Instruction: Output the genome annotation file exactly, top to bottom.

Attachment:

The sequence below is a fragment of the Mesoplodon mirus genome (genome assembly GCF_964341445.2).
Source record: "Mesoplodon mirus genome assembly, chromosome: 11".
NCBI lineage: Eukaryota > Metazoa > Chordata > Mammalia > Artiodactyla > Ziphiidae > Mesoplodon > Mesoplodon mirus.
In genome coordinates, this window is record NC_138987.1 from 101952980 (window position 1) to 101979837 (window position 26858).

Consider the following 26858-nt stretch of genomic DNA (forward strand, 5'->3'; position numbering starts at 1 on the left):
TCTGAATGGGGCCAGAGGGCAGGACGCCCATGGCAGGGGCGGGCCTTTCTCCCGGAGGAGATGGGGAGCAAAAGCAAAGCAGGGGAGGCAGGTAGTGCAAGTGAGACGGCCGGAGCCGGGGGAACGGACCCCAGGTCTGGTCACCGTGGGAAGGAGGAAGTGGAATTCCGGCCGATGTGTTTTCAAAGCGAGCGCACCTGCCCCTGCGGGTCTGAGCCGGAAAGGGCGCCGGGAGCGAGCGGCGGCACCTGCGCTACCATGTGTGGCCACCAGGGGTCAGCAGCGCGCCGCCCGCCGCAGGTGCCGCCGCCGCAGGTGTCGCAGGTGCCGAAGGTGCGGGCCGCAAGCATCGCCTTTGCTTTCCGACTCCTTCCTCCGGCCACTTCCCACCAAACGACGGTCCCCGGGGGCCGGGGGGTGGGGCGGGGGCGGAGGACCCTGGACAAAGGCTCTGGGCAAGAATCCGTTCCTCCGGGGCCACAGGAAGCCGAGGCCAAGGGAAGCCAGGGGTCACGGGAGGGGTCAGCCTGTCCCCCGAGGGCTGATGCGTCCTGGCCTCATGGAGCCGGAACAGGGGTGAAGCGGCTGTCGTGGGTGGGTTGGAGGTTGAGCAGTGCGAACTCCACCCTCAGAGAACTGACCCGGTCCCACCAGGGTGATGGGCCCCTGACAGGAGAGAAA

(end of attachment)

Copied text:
The sequence below is a fragment of the Mesoplodon mirus genome (genome assembly GCF_964341445.2).
Source record: "Mesoplodon mirus genome assembly, chromosome: 11".
NCBI lineage: Eukaryota > Metazoa > Chordata > Mammalia > Artiodactyla > Ziphiidae > Mesoplodon > Mesoplodon mirus.
In genome coordinates, this window is record NC_138987.1 from 101952980 (window position 1) to 101979837 (window position 26858).

Consider the following 26858-nt stretch of genomic DNA (forward strand, 5'->3'; position numbering starts at 1 on the left):
TCTGAATGGGGCCAGAGGGCAGGACGCCCATGGCAGGGGCGGGCCTTTCTCCCGGAGGAGATGGGGAGCAAAAGCAAAGCAGGGGAGGCAGGTAGTGCAAGTGAGACGGCCGGAGCCGGGGGAACGGACCCCAGGTCTGGTCACCGTGGGAAGGAGGAAGTGGAATTCCGGCCGATGTGTTTTCAAAGCGAGCGCACCTGCCCCTGCGGGTCTGAGCCGGAAAGGGCGCCGGGAGCGAGCGGCGGCACCTGCGCTACCATGTGTGGCCACCAGGGGTCAGCAGCGCGCCGCCCGCCGCAGGTGCCGCCGCCGCAGGTGTCGCAGGTGCCGAAGGTGCGGGCCGCAAGCATCGCCTTTGCTTTCCGACTCCTTCCTCCGGCCACTTCCCACCAAACGACGGTCCCCGGGGGCCGGGGGGTGGGGCGGGGGCGGAGGACCCTGGACAAAGGCTCTGGGCAAGAATCCGTTCCTCCGGGGCCACAGGAAGCCGAGGCCAAGGGAAGCCAGGGGTCACGGGAGGGGTCAGCCTGTCCCCCGAGGGCTGATGCGTCCTGGCCTCATGGAGCCGGAACAGGGGTGAAGCGGCTGTCGTGGGTGGGTTGGAGGTTGAGCAGTGCGAACTCCACCCTCAGAGAACTGACCCGGTCCCACCAGGGTGATGGGCCCCTGACAGGAGAGAAA